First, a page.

May 18,2017 – JORDAN TIMES – Rami G. Khouri
My last week in the United States following the run-up to US President Donald Trump’s visit later this week to Saudi Arabia, Israel and the Vatican has only confirmed that the erratic, impulsive nature of Trump’s domestic policymaking also seems to apply to his Middle East policies.
As far as one can tell from many press accounts that are based on discussions with Washington and New York insiders, Trump lacks decisively clear Middle East “policies” right now, and has only attitudes towards major issues in the region — and these attitudes could change any day, and change again a few days later.
Several noteworthy aspects of Trump’s Middle East attitudes seem to be clear, at least they were by Tuesday this week: his apparent determination to try to resolve the Israeli-Palestinian and wider Arab-Israeli conflicts; his wish to explore the creation of an Arab-Israeli-American “Middle East NATO” alliance against Iran; his desire to forge normal Arab-Israeli ties across the region before resolving the Israel-Palestine core conflict; his continued use of military force against Daesh, without addressing the underlying drivers of Daesh’s support; his happy friendships with Arab, Turkish and Israeli autocrats, alongside his non-focus on human rights and rule-of-law issues in these countries; his enthusiasm for massive new weapons sales to Arab states, perhaps totalling over $300 billion by most reliable press accounts; a vague desire to promote Islamic-Christian-Jewish interfaith cooperation in the service of regional and global peace.
This is quite a list of decisive and ambitious goals.
It would appear to be far beyond the analytical or implementational capabilities of the Trump administration, but it is impressive nevertheless.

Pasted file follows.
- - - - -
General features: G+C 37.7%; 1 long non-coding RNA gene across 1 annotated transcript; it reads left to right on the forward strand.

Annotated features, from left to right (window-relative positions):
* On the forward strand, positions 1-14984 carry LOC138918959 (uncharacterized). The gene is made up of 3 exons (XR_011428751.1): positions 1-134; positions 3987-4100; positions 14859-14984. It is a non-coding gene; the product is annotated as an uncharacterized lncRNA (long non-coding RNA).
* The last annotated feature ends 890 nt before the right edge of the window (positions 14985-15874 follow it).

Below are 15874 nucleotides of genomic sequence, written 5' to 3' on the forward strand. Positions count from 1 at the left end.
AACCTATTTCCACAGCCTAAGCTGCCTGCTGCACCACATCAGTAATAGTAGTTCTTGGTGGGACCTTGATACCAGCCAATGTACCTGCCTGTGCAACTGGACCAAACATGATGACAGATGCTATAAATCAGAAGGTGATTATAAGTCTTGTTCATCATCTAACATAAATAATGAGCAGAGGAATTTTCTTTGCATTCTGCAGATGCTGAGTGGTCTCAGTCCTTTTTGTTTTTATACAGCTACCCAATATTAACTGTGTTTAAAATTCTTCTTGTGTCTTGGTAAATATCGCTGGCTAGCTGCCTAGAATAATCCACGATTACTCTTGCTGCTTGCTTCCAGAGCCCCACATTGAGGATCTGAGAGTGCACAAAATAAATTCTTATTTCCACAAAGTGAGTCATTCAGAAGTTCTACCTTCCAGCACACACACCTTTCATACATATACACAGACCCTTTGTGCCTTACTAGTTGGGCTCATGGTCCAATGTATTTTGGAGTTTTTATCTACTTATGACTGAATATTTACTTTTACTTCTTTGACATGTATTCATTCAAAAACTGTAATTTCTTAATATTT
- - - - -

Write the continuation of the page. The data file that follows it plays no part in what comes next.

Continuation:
About half of it is sensible. The other half is delusional, and the entire package in almost every instance repeats the consistently failed policies of the past three American administrations under Bill Clinton, George Bush and Barack Obama.
The broad goals of these policies have all been tried before.
Not only have they not succeeded in resolving conflicts or promoting stability and prosperity for the people of the region, they have also directly contributed to bringing the Middle East to the current dire conditions of violence, fragility, terrorism and mass refugeehood.
More pro-Israeli policies, focus on war making and bomb dropping, bolstering autocratic and corrupt local regimes, ignoring international human rights standards, expanding income and rights disparities within Arab countries, hastening the dysfunction of incompetent Arab regimes that focus on elusive security and massive arms purchases before most other priorities, and heightening tensions between Arabs and Iranians have all pushed several hundred million Arabs into conditions of despair and even dehumanisation.